Do you think the Criminal Code should be amended as it relates to sexual offences against children so the probation period is longer?

I don't know whether you got that, Chief. I was just saying, basically, that pedophilia is probably not curable. Under the Criminal Code, the maximum probation period after being freed is three years.

Should the Criminal Code be extended to give a longer probation period in the case of sexual offenders against children?

My question is for Mr. Surprenant, first.

12:05 p.m.

Vice-President, Association of Families of Persons Assassinated or Disappeared

Michel Surprenant

Obviously, three years is not long enough. When you know a pedophile can't be cured, three years is nothing.

12:05 p.m.

Conservative

Robert Goguen Conservative Moncton—Riverview—Dieppe, NB

So we should extend that period, perhaps amend the Criminal Code to provide for a longer monitoring period. Should it be for their entire life?

12:05 p.m.

Vice-President, Association of Families of Persons Assassinated or Disappeared

Michel Surprenant

Right now, there are provisions whereby a sexual predator can be deemed a long-term offender who is subject to supervision for a minimum of 10 years.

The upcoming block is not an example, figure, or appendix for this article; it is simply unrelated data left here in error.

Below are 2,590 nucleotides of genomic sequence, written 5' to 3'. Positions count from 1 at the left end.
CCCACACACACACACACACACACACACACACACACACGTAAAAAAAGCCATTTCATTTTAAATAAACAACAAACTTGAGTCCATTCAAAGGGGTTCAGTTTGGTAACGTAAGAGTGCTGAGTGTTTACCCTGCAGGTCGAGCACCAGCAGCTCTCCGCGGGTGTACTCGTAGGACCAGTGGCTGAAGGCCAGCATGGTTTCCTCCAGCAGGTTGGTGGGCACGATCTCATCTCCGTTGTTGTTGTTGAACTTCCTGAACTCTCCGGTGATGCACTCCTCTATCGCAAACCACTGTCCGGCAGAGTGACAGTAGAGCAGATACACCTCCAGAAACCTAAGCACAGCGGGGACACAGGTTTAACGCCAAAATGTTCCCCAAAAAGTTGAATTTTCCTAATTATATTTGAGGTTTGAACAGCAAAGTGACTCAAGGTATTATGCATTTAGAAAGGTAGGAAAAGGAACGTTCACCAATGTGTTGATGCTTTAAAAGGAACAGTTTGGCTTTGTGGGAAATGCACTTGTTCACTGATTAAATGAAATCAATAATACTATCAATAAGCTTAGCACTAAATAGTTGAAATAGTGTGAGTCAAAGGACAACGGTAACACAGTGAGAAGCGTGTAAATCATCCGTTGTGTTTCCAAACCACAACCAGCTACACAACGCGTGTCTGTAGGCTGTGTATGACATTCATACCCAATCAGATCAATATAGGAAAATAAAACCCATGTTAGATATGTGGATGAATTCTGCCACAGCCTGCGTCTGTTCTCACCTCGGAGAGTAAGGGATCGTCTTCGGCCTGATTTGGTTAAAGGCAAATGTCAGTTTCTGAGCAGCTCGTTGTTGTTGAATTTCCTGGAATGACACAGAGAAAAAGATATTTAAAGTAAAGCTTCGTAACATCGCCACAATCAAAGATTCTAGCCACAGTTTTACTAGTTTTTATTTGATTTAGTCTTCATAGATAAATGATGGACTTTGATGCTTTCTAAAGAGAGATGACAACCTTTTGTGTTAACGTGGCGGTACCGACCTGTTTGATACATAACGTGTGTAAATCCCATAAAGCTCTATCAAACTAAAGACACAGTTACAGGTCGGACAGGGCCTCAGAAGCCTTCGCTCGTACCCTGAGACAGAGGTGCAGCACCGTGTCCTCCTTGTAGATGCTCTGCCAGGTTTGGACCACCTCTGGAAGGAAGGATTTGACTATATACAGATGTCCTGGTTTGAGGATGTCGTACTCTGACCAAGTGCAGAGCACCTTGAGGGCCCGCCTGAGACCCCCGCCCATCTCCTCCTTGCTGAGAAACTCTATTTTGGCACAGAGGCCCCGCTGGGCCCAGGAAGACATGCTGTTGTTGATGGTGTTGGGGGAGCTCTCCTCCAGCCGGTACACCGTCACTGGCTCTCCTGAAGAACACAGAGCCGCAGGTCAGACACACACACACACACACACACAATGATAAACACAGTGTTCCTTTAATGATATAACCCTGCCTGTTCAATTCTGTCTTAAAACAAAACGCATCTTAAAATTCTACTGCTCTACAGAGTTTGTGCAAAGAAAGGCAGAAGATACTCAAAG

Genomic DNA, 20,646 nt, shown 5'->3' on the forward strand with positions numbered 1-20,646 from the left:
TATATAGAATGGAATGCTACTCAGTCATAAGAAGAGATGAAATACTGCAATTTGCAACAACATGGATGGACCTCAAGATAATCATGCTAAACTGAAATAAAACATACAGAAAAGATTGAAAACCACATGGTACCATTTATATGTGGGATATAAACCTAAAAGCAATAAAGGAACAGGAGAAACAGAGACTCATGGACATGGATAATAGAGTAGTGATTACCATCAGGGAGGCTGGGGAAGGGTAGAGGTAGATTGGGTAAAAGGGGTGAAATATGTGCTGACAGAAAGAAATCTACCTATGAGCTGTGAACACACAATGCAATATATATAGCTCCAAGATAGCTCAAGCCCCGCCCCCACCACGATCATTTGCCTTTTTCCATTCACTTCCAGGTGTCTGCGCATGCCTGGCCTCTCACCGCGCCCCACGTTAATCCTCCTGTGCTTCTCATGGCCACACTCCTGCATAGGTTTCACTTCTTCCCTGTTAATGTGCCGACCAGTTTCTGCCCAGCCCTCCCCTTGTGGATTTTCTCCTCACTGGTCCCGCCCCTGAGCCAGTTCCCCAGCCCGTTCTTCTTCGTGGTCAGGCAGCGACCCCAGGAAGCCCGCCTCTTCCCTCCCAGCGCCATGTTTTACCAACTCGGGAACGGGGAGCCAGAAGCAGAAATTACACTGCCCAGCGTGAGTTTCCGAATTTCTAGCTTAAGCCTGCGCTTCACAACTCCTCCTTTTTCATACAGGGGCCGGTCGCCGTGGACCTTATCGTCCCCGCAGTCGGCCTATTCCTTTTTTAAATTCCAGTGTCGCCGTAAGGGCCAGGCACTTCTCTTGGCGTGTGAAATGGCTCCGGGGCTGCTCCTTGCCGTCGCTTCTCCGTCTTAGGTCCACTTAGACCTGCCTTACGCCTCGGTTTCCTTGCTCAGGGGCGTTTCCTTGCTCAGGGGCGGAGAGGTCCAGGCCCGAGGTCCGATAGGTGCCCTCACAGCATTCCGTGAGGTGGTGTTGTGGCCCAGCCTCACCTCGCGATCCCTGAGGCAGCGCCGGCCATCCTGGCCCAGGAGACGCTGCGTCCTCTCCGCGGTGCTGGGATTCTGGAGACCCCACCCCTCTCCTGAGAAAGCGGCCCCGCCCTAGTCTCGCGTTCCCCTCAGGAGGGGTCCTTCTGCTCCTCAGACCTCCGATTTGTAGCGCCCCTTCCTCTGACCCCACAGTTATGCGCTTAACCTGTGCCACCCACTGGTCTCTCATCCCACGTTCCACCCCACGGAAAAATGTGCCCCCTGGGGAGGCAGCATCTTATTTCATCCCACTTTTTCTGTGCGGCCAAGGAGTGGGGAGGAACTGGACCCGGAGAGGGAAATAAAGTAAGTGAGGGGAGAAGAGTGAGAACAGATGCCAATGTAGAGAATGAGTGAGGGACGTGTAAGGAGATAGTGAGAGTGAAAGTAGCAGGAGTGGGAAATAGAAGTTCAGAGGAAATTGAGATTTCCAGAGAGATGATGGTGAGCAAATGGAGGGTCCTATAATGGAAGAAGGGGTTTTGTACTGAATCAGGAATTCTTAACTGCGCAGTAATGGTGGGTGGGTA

In the U.S., for instance, after the second or third offence, the predator is castrated or sent to prison for life. I would say there is still a ways to go between that extreme sentence and ours.

12:05 p.m.

Conservative

Robert Goguen Conservative Moncton—Riverview—Dieppe, NB

Chief?

12:05 p.m.

Woodstock Police Service

Chief Rodney B. Freeman

I'd like to comment that we could do a lot better in a lot of areas of the Criminal Code. I think that's why Canadians are looking at our system and sometimes viewing it as too weak. I think there are improvements we can make.

In the case of the kidnapping of a child under 16 years of age by a stranger, I believe that by establishing a five-year minimum we are making a statement. We are drawing a line in the sand saying that our children are our most vulnerable citizens, and should you kidnap one of them under 16 years of age, this is the minimum you're going to look at.

Right now, we're standing with our hands in our pockets and we're accepting—let's go way out there—that somebody could get probation for kidnapping a child under 16. Now that's way out there, and I appreciate that. But I think, first of all, that this member's bill has created this discussion, which I think is very helpful—I know it's helpful in our community—but I think that we as the lawmakers and the law enforcement community have to draw that line in the sand and say, if you do this, you're looking at five years minimum.

12:05 p.m.

Conservative

Robert Goguen Conservative Moncton—Riverview—Dieppe, NB

Okay.

Do I have any time left?